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There is little objection to most of the changes to the Family and Medical Leave Act (FMLA) that the U.S. Department of Labor (DOL) wants to make, according to a survey of compensation, benefits and HR professionals who handle their organizations’ total rewards.
In fact, they appear to welcome changes that might ease two of their administrative headaches: a lack of advance notice by employees taking leave, and difficulty in tracking FMLA-related absences. For example, 43 percent of 401 respondents spend an average of 10 to 30 minutes requesting/reviewing documentation every time FMLA leave is taken.
Top concerns swirl around FMLA-allowed intermittent leave: suspected abuse, lack of advance notice to the employer, and tracking the leave. For example, 81 percent of workers using the leave do not provide more than 24-hour notice to the employer, and more than half give notice the day of the absence or later, according to respondents.
The findings, released April 2008, are based on a February 2008 online survey of WorldatWork’s U.S. members. Members typically are at or above the manager level in compensation, benefits or HR and work in the headquarters of a large company in North America, according to the organization.
The survey was conducted shortly after the DOL released its proposed changes in a Feb. 11, 2008, edition of the Federal Register.
The FMLA, enacted in 1993, has allowed more than 60 million workers to take up to 12 weeks of unpaid leave if they are ill, need to care for a sick family member, or need time off for the birth or adoption of a child.
DOL’s proposed modifications include technical changes to reflect decisions by the U.S. Supreme Court and lower courts; expanding the law to provide military family leave; increased notice obligations for employers so employees will better understand their FMLA rights; revising the employee notice rules to minimize workplace disruptions attributable to unscheduled FMLA absences; and guidance on the regulatory definition of a “serious health condition.”
Changes They Like
A majority, WorldatWork found, strongly agree on the following proposed changes:
Among other findings, cancer treatment (68 percent) was the most often cited serious health condition that qualified for intermittent FMLA leave, followed by elder care/child care issues (47 percent) and migraines and headaches, (43 percent).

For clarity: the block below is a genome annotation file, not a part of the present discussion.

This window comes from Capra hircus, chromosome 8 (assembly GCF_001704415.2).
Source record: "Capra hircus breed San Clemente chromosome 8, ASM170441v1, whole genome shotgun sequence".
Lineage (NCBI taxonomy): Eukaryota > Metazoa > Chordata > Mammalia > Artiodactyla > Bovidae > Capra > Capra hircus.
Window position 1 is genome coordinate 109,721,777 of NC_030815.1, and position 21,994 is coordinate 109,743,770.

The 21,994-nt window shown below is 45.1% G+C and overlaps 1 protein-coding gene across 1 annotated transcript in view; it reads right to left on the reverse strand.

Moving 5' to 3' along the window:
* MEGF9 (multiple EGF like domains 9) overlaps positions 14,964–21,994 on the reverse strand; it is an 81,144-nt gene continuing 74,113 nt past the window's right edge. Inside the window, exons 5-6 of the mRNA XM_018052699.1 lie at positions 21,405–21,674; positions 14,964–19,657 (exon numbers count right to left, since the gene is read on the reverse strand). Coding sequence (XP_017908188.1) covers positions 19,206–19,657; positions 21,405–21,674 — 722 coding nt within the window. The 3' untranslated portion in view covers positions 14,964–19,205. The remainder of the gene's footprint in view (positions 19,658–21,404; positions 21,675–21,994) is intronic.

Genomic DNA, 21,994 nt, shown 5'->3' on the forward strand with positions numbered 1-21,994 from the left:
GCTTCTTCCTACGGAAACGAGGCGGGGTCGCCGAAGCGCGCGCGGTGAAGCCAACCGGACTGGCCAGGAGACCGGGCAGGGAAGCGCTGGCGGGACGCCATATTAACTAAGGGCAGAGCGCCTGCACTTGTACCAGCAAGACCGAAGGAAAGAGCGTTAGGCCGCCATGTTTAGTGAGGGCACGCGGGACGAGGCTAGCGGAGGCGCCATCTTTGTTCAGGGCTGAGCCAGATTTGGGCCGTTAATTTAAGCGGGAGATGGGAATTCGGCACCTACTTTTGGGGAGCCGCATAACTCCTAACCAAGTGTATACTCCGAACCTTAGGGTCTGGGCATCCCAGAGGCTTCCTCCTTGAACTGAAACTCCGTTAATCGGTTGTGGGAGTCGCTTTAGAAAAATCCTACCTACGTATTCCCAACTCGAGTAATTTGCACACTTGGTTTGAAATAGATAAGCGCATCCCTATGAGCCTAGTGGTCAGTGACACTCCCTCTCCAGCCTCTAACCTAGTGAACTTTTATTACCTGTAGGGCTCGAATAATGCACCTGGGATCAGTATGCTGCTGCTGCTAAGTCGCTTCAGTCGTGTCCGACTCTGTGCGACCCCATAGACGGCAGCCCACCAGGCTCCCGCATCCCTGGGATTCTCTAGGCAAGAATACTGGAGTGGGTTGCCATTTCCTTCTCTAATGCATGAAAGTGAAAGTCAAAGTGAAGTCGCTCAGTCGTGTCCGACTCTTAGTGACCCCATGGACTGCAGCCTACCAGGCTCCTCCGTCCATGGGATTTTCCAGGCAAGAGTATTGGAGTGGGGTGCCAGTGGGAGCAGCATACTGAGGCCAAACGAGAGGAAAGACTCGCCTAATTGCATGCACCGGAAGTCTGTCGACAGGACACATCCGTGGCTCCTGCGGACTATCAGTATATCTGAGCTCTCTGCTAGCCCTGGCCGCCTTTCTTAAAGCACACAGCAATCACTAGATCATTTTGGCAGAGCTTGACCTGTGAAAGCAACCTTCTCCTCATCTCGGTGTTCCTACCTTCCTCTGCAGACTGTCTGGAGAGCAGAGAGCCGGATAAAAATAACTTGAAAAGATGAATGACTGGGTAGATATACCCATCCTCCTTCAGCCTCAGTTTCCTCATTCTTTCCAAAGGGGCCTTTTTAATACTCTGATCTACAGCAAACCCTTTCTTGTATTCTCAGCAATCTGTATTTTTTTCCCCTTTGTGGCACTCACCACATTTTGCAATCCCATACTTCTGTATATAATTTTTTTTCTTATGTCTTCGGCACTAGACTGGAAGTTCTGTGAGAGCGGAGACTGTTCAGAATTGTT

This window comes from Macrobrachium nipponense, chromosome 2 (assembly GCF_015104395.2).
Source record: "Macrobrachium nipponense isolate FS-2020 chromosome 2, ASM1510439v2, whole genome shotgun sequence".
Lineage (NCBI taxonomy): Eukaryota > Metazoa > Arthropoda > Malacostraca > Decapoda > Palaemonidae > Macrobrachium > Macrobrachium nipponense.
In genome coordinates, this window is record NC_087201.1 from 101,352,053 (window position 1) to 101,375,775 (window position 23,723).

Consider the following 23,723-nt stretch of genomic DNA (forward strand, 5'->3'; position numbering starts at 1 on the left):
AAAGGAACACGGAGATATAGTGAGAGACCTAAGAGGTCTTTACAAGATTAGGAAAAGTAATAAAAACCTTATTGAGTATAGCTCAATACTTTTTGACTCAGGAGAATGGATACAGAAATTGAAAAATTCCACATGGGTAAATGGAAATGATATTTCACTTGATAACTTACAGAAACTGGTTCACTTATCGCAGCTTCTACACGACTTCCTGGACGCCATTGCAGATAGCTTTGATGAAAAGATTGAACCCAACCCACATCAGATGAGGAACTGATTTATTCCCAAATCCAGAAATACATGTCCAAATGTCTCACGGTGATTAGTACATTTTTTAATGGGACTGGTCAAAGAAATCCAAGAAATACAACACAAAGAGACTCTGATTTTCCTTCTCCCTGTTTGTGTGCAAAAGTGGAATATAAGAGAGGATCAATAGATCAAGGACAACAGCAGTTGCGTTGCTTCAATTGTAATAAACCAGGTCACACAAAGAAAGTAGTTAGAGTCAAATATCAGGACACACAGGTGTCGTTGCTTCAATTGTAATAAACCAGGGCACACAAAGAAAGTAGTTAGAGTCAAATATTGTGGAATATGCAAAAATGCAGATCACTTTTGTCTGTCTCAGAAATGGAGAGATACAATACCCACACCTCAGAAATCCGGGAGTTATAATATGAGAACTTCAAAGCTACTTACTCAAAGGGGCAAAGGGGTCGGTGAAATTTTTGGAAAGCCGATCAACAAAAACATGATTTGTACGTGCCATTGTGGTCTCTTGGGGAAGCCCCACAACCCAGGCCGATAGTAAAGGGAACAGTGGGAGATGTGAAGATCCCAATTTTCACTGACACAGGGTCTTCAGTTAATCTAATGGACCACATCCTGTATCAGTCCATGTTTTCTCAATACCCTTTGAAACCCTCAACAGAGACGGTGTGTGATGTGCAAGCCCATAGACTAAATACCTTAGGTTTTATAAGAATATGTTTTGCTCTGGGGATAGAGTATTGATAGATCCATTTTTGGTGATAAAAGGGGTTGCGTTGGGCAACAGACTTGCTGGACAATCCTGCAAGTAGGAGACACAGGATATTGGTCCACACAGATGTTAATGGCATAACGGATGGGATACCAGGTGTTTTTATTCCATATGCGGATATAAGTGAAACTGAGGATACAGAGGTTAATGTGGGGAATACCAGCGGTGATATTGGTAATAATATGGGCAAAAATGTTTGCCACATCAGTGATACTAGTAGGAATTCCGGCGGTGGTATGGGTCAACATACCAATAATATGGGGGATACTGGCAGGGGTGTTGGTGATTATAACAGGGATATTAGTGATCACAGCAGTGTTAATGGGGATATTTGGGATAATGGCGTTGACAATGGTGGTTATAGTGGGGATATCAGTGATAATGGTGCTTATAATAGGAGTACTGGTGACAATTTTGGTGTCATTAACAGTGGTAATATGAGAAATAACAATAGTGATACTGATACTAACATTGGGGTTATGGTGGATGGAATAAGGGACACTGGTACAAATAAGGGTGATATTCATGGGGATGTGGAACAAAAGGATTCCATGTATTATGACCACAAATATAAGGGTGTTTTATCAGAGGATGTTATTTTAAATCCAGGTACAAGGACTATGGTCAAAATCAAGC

Surveyed members recommend defining “nonemergency foreseeable leaves” and providing clear examples, including those that would prompt an FMLA claim to be denied. More than half (57 percent) want a stricter definition of “serious health condition” that excludes the flu, colds and similar ailments as qualifying for intermittent FMLA leave.
Military Family Leave
President Bush signed the National Defense Authorization Act in January 2008, which expanded the previous 12-week leave for a family member if another family member is called to active duty. It also provided up to 26 weeks of leave for a family member to care for a wounded soldier.
That prompted the following list of recommendations from respondents:
The proposed modifications have prompted a flurry of hearings on Capitol Hill to hear testimony from organizations such as the Society for Human Resource Management (SHRM) that had a member testify April 10, 2008, before a House subcommittee.
HR News reported at the time that the lack of more frequent doctor re-certification of employee illnesses, the definition of “serious health condition” and abuses of incremental leave are issues of critical importance to SHRM and others.
SHRM, which chairs the National Coalition to Protect Family Leave, submitted comprehensive comments to the DOL about the proposed changes after hearing from its members at sessions held in each of its member regions.
Among its comments, SHRM called for clear guidance regarding the military portions of the leave and offered suggestions on the appropriate exigencies that should qualify for leave and options for measuring the leave period.
Kathy Gurchiek is associate editor for HR News. She can be reached at firstname.lastname@example.org.
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